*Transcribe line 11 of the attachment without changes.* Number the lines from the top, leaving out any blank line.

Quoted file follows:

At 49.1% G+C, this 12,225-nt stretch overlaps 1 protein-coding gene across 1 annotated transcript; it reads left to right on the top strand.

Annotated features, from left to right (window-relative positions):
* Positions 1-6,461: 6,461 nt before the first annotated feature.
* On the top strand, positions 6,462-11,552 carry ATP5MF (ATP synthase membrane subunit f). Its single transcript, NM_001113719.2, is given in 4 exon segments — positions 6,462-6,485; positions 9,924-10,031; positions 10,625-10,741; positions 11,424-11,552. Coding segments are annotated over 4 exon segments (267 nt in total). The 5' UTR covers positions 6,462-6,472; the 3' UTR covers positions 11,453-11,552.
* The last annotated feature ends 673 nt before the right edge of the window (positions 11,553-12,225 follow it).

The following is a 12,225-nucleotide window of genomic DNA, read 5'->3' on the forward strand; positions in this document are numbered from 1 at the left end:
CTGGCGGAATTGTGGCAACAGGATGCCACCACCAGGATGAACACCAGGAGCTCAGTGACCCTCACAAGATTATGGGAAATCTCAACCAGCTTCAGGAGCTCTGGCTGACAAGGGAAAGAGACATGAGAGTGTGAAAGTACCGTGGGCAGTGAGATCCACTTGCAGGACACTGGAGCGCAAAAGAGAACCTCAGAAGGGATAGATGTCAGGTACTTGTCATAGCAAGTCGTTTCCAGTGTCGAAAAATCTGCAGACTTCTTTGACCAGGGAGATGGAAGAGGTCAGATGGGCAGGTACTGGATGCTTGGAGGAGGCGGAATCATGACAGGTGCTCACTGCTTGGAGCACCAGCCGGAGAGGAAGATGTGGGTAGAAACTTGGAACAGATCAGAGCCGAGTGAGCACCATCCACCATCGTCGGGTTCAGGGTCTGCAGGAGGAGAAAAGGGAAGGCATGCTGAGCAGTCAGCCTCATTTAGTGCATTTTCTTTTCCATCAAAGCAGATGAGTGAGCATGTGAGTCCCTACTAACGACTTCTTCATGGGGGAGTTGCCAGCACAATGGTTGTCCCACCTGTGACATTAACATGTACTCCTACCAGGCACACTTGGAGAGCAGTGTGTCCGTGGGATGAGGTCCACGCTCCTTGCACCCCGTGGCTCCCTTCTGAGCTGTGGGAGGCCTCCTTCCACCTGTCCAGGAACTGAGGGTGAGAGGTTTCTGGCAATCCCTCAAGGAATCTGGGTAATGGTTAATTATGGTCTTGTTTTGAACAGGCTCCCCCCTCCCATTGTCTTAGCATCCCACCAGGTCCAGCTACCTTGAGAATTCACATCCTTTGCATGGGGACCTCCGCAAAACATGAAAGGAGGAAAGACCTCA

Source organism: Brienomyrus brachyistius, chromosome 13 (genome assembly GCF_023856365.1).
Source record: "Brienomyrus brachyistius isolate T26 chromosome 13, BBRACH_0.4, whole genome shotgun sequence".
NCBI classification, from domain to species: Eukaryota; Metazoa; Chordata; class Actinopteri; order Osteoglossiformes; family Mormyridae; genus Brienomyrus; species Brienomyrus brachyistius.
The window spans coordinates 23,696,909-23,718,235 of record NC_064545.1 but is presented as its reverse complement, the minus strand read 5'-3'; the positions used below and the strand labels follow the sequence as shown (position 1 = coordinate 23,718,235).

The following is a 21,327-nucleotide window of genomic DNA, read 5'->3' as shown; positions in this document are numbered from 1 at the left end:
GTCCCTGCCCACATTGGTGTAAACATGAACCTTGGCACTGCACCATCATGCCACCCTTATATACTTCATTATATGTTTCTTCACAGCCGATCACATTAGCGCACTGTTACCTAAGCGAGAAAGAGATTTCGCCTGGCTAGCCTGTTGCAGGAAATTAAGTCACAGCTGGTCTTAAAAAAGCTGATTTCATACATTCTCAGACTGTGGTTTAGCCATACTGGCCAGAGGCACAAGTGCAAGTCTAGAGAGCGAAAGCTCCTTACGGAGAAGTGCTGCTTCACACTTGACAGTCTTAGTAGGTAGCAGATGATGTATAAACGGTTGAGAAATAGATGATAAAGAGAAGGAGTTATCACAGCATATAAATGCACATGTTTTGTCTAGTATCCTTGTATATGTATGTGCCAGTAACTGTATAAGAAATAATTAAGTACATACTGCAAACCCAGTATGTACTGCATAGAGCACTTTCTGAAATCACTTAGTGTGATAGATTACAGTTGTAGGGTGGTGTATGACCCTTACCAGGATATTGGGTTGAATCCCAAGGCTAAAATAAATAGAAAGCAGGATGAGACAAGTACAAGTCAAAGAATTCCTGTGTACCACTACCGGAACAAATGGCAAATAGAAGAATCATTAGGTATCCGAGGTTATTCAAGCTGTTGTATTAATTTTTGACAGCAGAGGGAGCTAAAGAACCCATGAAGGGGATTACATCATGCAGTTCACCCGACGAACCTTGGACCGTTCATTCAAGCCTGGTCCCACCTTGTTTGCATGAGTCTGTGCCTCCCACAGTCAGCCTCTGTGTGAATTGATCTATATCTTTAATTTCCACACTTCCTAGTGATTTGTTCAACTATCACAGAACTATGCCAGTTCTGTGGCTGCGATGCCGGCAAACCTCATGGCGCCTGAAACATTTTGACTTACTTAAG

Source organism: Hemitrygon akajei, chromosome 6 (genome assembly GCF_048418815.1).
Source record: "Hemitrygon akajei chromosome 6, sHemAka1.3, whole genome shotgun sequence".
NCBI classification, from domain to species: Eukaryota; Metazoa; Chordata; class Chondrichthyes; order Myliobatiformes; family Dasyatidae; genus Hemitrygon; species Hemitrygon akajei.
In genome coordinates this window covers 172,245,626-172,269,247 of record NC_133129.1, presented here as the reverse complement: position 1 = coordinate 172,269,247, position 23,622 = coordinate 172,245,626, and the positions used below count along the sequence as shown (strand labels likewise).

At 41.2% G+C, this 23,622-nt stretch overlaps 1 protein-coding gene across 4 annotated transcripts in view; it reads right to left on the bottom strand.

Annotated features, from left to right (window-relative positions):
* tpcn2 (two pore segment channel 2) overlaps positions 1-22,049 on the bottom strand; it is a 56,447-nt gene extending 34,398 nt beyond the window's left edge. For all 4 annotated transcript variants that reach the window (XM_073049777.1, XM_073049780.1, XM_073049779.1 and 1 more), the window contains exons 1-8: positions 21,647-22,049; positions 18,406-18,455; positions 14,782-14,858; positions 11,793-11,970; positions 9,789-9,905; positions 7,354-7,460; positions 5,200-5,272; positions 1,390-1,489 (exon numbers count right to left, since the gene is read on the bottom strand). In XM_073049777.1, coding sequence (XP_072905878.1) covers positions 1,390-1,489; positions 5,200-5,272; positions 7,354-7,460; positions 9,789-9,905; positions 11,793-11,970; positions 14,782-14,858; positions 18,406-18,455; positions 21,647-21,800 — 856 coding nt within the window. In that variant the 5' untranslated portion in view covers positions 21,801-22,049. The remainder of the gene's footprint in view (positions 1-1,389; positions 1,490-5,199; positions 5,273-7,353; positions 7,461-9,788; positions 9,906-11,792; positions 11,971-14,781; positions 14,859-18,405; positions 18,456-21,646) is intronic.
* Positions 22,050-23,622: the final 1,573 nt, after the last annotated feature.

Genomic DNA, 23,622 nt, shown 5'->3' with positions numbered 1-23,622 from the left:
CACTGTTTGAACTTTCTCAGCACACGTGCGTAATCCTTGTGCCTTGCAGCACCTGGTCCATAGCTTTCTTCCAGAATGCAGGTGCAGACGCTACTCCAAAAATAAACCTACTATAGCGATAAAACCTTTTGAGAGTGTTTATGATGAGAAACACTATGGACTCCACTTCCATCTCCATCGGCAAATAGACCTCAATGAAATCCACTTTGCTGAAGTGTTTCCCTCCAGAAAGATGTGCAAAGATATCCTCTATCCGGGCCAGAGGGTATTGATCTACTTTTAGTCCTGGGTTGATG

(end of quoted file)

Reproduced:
The window spans coordinates 23,696,909-23,718,235 of record NC_064545.1 but is presented as its reverse complement, the minus strand read 5'-3'; the positions used below and the strand labels follow the sequence as shown (position 1 = coordinate 23,718,235).